The other donation in 1870 forms quite a contrast – this bowl, plainer and rather damaged, donated by Joshua Ingham Ikin (1844-1887).  It has a small, low foot and is decorated inside with further bands of brown/black on white slip. The remains of two handles are visible.

Cypriot bowl donated by Joshua Ingham Ikin
 Leeds Museums and Galleries

Ikin was similarly a prominent figure in Yorkshire society. A Fellow of the Royal College of Surgeons, he studied at Leeds, Edinburgh, London and Paris before establishing his practice in Leeds. He was a key promoter of the new Women and Children’s Hospital at Leeds, and during his term of office as Surgeon to the 4th West Yorks Regiment of Militia, he was responsible for assessing the fitness of around 13,000 military recruits. He played a more active part in the Leeds Philosophical and Literary Society than Aldam, being a member from 1837, and giving lectures on a wide range of subjects, including ‘On the Geological Features of the Swiss Alps’, ‘On the Voice’, ‘Physiology and Phrenology Contrasted’, and ‘On Man’s Favourites, The Dog; The Cat; The Horse’. Again, nothing is known of how Ikin came by this bowl. His other donations were mainly zoological, including fossilised fish and specimins of Dotteril.

J.I. Ikin served as President in 1875-6. During this period he was responsible for raising the sum of £100 as the ‘President’s Special Fund’, which funded the purchase of the Cypriot items from the Sandwith collection. Unusually, Ikin’s two Addresses to the Society as President were circulated in pamphlet form, from which we learn that the cost of the Sandwith acquisition was £14. He also published prolifically, mainly on medical matters, including subjects as diverse as infant mortality, the branding of deserters and the translation from French of a biography of Baron Guillaume Dupuytren, physician to Napoleon Bonaparte.

Both Aldam and Ikin are good examples of the early supporters of the LP&LS, described by E. Kitson Clark as

“…men who had leisure to demand culture and had the means to promote it, men who while they were engaged with the problems of a vigorous practical life, had also the capacity to devote earnest attention to the furtherance of science and letters.”

(E. Kitson Clark, History of 100 Years of Life of the Leeds Philosophical and Literary Society (1924), p.2)

It’s thanks to their wide-ranging, eclectic interests that these Cypriot artefacts survive in the collection today.

The Yorkshire Exhibition of Arts and Manufactures, 1875

The early collections of the Leeds Philosophical and Literary Society are very much a reflection of their times, representative of Victorian interests which ranged widely over subjects which today would be considered separate, specialised academic disciplines. This eclectic approach can be seen in the Yorkshire Exhibition of Arts and Manufactures, held in 1875, to which some of the pieces still in the Leeds City Museum’s collection can be traced.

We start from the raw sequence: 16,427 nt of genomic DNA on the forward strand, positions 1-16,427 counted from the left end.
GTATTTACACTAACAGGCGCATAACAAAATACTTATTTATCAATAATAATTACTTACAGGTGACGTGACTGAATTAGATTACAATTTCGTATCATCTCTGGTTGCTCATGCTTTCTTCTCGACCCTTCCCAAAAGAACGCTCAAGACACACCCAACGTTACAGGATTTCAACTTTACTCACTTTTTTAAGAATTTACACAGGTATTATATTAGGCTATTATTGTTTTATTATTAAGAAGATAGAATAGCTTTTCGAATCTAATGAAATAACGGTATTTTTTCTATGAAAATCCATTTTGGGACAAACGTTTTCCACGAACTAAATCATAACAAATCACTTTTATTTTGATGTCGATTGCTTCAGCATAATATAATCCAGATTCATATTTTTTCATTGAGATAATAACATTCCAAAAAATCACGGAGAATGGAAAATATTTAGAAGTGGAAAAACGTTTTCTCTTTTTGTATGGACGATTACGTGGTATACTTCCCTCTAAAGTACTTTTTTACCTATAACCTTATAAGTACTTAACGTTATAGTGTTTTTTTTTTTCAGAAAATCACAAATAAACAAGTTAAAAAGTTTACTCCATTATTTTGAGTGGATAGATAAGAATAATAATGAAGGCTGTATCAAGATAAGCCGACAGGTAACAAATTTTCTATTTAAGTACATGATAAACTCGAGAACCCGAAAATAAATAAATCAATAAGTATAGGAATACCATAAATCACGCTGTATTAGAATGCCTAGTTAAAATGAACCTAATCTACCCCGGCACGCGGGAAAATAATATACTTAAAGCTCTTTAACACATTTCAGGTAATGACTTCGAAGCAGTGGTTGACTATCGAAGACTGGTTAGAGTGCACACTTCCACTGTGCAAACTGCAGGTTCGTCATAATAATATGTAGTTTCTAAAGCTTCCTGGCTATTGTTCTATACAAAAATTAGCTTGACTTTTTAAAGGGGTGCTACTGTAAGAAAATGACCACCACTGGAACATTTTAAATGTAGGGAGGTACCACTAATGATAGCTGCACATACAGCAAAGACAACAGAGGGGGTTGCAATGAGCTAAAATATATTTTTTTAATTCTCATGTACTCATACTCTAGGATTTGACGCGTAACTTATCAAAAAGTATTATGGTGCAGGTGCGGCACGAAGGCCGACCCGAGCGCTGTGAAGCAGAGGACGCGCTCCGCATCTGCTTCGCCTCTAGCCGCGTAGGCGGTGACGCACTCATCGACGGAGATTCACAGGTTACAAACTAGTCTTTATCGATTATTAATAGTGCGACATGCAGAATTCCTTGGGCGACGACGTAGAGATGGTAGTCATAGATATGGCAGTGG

The Yorkshire Exhibition was a huge event running from May to September 1875, involving the whole city. It was undertaken in support of the Leeds Mechanics’ Institution, which taught every branch of science and art, as well as maintaining an extensive library. This Institution found itself burdened by debt as a result of building new premises in 1865:

Leeds Mechanics’ Institution, 1875

“one of the ornaments of Leeds… certainly the handsomest and best-appointed Mechanics’ Institution in the kingdom” (Yorkshire Exhibition Official Catalogue, p.25)

Since 2008 this building has been the home of the Leeds City Museum, so we are still benefiting from its purchase today.

Leeds City Museum, © Leeds Daily Photo

The Yorkshire Exhibition covered almost every conceivable aspect of art, science and manufacture. This picture from the Illustrated London News gives some idea of the scale:

The Duke of Edinburgh opening Yorkshire Exhibition, Illustrated London News

Of the Fine Art department, the Official Catalogue says:

“Where we find so much that is good, it would be invidious to single out examples. Suffice it that Her Majesty and the nobility and gentry of the land, and last, but not least, the wealthy manufacturers of Yorkshire, are all contributors.’

This department included quite extensive exhibits of antiquities, including a case of Cypriot material, mainly from Thomas Backhouse Sandwith and John Holmes, a major Leeds collector and antiquarian. Among Sandwith’s exhibits were this beautiful jug of Red Polished ware, and this vessel described in the Catalogue as a ‘Child’s Feeding-Bottle’. Interestingly, no description seems to match the triple juglet.

Jug of Red Polished ware, © Leeds Museums and Galleries

‘Child’s Feeding-Bottle’, © Leeds Museums and Galleries

Members of the Leeds Philosophical and Literary Society took the opportunity to secure some of Sandwith’s collection for their museum, ‘by a grant from the President’s Special Fund’ (Report of Council of LP&LS, 1876). It’s great to think that these Victorian benefactors had the breadth of vision to ensure that the Society’s collections were comprehensive and thoroughly representative of the arts as well as the sciences, which were in fact the primary focus of interest for many of the key members.

We are also lucky to have, via the Leeds University Library Special Collections, a selection of original Guide Books which really make the Exhibition come to life. The Official Catalogue is serious in tone, giving full weight to the dignity of the occasion and its Royal patronage. It gives a detailed account of every part of the Exhibition and every item on display, and it would certainly have taken more than a single visit to do it justice and give full attention to the densely printed information.